During a hearing Tuesday regarding oversight of the derivatives markets, Sen. Debbie Stabenow, D-Mich., Chairwoman of the U.S. Senate Committee on Agriculture, said the committee must fully consider all impacts of technological changes that have brought about high-frequency and other forms of automated trading in the markets.
The hearing, which featured testimony from several market stakeholders, is part of a larger effort to reauthorize the Commodity Futures Trading Commission. Stabenow said it's critical that the CFTC have the appropriate authority and tools to sufficiently protect the markets as the digital landscape changes.
"These markets have changed dramatically over the years," Chairwoman Stabenow said. "For a 21st Century market, we need a 21st Century regulator. That means the CFTC needs the right authority and the right tools to ensure that markets are working. That means they need enough people, and it means they need up-to-date technology."
High frequency trading, a form of automated trading, can use computer algorithms and advanced technological tools to conduct trades rapidly, in fractions of a second. The technology presents new challenges and questions of how best to regulate the markets to ensure fairness and integrity.
Stabenow said questioning the impact automated training has on futures markets is necessary as part of the larger CFTC reauthorization, because it helps determine what changes might be required for market protection.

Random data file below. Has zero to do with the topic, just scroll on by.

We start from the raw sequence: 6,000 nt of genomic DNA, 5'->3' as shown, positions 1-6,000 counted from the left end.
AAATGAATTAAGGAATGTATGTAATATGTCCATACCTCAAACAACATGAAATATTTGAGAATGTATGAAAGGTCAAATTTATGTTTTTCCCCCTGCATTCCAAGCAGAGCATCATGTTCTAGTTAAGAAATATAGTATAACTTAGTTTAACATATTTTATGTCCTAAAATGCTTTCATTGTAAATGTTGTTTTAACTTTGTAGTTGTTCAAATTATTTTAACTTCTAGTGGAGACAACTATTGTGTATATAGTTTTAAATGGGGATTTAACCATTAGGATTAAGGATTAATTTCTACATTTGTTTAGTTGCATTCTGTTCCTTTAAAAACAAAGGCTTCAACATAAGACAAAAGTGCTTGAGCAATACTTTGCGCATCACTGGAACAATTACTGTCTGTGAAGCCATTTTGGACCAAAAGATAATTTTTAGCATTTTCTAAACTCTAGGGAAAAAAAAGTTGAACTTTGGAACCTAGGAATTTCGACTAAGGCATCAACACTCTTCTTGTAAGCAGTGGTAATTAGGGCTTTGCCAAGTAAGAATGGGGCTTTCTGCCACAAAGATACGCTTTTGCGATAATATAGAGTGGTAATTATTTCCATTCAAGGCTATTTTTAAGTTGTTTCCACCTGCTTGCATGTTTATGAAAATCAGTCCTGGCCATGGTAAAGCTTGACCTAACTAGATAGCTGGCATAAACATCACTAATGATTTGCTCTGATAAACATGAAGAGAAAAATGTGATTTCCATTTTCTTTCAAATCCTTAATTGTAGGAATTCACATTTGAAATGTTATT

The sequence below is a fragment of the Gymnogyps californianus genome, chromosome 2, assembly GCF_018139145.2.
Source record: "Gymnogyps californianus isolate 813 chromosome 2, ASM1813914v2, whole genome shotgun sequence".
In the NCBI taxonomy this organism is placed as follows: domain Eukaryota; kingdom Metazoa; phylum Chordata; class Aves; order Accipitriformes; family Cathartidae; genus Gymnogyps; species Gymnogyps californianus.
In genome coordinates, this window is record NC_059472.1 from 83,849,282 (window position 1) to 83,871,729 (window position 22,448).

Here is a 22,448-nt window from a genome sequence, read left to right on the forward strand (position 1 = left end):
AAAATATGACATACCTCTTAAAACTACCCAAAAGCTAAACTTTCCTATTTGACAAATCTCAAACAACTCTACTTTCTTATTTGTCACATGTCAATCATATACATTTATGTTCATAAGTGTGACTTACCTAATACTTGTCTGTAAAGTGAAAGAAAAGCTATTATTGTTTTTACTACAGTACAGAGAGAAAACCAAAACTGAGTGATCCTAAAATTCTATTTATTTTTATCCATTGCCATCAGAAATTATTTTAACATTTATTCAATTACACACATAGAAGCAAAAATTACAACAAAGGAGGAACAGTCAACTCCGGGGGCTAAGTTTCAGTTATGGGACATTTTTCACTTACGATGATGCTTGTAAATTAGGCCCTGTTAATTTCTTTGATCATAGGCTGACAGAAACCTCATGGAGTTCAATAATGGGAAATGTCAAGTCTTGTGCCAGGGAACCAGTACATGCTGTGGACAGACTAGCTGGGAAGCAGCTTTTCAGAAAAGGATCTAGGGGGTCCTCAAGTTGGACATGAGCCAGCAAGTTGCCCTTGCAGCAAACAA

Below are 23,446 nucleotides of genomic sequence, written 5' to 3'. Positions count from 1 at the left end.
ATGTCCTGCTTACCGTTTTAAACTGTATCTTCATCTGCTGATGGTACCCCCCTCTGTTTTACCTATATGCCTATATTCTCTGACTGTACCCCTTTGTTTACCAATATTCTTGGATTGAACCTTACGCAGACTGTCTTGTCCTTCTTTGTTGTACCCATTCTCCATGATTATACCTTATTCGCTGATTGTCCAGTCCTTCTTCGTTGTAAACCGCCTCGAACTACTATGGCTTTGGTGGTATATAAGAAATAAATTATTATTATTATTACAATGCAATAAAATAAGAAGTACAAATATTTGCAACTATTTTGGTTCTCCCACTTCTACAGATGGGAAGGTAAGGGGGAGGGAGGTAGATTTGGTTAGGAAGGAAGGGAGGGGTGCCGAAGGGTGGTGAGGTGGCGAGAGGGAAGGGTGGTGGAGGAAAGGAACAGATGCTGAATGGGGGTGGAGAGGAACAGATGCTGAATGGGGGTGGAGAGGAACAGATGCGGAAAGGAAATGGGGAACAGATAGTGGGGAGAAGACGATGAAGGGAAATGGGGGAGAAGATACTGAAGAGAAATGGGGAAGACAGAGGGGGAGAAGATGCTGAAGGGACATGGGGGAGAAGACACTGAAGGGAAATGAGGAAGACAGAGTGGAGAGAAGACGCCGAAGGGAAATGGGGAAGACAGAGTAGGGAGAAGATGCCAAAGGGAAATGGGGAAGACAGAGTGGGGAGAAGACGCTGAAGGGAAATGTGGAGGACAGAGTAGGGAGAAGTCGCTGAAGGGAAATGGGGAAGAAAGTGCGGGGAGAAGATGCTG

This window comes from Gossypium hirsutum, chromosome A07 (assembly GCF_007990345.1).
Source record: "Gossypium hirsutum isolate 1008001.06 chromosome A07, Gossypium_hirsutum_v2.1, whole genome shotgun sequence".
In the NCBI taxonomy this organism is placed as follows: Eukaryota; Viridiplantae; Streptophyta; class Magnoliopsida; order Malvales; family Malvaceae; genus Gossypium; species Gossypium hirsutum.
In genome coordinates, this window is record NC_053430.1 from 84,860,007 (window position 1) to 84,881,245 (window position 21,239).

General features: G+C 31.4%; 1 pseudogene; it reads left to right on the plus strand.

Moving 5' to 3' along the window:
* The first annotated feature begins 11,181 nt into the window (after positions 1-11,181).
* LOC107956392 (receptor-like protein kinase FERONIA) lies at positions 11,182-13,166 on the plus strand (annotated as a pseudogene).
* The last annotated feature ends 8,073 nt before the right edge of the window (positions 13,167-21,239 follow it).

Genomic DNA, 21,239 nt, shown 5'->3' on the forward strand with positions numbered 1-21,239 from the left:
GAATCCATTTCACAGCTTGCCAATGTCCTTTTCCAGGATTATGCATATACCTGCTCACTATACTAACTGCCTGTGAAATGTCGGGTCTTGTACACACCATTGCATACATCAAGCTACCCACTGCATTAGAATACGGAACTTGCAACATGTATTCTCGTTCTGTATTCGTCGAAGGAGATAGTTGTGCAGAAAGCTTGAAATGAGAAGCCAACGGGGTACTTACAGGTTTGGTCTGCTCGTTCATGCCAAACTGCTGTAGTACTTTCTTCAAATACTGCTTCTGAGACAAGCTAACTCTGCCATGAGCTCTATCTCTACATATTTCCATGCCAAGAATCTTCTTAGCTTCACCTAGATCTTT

Stabenow said several questions should be considered:
• Has automated trading improved price discovery in futures markets?
• Does automated trading make it easier to manage risk for our farmers, ranchers and end users; or does it create risk? and;
• Are the regulators, exchanges, and other market participants sufficiently managing these new challenges?
"As we move forward, we will continue to listen to the concerns of all market participants, including farmers and ranchers; pension funds and mutual funds; and proprietary firms and consumer groups, to best ensure stability in today's futures markets."
Witnesses who testified at the hearing included Mr. Vince McGonagle, Director of the Division of Market Oversight, Commodity Futures Trading Commission, Washington, D.C.; Mr. Terrence Duffy, Executive Chairman and President, CME Group, Chicago, Ill.; and, Dr. Andrei Kirilenko, Professor of the Practice of Finance, MIT Sloan School of Management, Cambridge, Mass.
An archived webcast of the hearing can be viewed on the Committee's website.